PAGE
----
Migration (First Step Nonfiction)
Migration is a grand name for what turns out to be a pretty intimate and small-scale story, despite the epic setting.
It starts as people leave a post-post-apocalyptic world that’s rebuilding itself, is set on a generation ship that’s on it’s way to found a colony on another planet light years away, and ends long before they arrive. As such, it’s a story of the middle—a whole culture simultaneously defining itself in the context of new social demands and waiting for the time when it will be needed as the foundation of the new world.
It’s a quiet story, neither engrossing with action nor particularly tense or doubtful of its own outcome. Instead of being dull, as it very easily could have been, it reads as an interesting bridge between classic science fiction tales like those of the 60s and 70s that Baen, its publisher, is known for, when tech was boxy and mechanical and seems almost dated by today’s standards, and the more modern stories we generally read today, where everything is sleek and digital. The transition in forms is quietly done, too, and makes perfect sense, though it would have been even better if it were more overtly done. The story is often fascinating, a sort of treatise on how people powered entirely by ideals build a society almost from scratch.
In the end, this is what the story is actually about. The characters often seem to be a bit one-note, and the narrative doesn’t change much from their supposedly differing points of view, but the story is very clear on the point that the individuals aren’t really the point ,and they aren’t what it’s really about.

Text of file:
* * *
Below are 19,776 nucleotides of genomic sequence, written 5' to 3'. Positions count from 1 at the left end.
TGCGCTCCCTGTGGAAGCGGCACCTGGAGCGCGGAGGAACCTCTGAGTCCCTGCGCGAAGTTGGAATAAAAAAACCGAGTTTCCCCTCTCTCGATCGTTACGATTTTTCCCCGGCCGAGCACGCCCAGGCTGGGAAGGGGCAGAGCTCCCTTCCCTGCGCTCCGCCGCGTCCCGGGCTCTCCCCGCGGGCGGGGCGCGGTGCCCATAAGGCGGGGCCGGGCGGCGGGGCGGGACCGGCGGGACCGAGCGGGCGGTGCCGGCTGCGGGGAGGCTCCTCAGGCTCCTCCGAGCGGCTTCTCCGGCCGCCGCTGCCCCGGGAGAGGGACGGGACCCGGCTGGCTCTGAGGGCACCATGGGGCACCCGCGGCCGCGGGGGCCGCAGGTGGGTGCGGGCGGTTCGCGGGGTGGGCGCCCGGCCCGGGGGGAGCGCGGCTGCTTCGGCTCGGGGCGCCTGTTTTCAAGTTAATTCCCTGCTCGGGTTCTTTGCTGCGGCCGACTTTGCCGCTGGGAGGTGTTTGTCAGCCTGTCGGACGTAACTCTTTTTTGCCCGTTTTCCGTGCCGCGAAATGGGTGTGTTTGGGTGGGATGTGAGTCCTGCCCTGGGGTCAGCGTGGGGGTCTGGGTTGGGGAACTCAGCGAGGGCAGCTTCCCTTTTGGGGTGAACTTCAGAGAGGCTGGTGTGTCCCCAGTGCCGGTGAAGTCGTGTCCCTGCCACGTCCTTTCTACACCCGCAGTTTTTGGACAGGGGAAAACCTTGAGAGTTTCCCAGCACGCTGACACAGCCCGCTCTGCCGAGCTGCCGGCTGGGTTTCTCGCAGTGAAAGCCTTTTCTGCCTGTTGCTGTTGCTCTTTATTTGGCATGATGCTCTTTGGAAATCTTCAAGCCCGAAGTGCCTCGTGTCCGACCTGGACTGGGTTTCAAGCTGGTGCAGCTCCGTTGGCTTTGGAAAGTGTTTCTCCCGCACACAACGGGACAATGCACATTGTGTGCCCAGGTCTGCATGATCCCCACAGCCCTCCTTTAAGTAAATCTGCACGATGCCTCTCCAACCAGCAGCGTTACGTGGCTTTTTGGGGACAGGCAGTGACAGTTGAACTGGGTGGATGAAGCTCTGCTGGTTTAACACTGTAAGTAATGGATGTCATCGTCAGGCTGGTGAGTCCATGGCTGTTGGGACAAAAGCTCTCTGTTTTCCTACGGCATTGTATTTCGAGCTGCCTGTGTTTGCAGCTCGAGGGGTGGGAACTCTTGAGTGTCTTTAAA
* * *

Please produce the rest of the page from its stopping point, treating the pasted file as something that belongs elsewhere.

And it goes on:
Migration as a whole maintains a position that tells the story of the mission and the community that’s emerging from that mission; the mysteries and plot points, the people and their lives, really only serve to show the evolution of the whole, and there’s never any real concern—from the characters or on the part of the reader—that the outcome won’t be as planned. And the ending is pretty ingenious while staying perfectly comprehensible and straightforward, all the parts coming together exactly as they need to in order for things to work out right.
This isn’t a utopia, and so it doesn’t need to be brought down, and so it isn’t. It’s maybe the start of a utopia or a dystopia, but at this point, it’s all shining ideals and high concepts the way stories don’t tend to be these days.
James P. Hogan died suddenly last month, but this is a decent book to go out on: optimistic that the future can be saved, and even if our current delusions reoccur, they can be bested with ideals and dedication.
The end of this book isn’t the end of the story by far. If another book had followed, there’s more still to be said, including how the divisions showing up in ship-board life will play out on a world to be populated by people not yet born who have never seen unlimited openness or natural ecosystems. If another book doesn’t come (and who knows whether someone will find notes on a sequel?), it gives us sufficient information to imagine how things might continue to diversify and complicate, eventually blending with the best of space-opera and colonization-drama in SF literature today.
Migration is an unusually soothing read, and it’s unusually optimistic—it holds the idea that we can overcome our problems and we can successfully improve ourselves and our cultures. The book wants to be read in smaller pieces and savored and thought about, rather than being devoured all at once: it has a lot to say about current world affairs and how we can recover and overcome after the inevitable collapse we all seem to be sure is coming.
Even with a cover that seems to have little to do with the actual story, Migration is worth the time to read—and think about what you’ve read.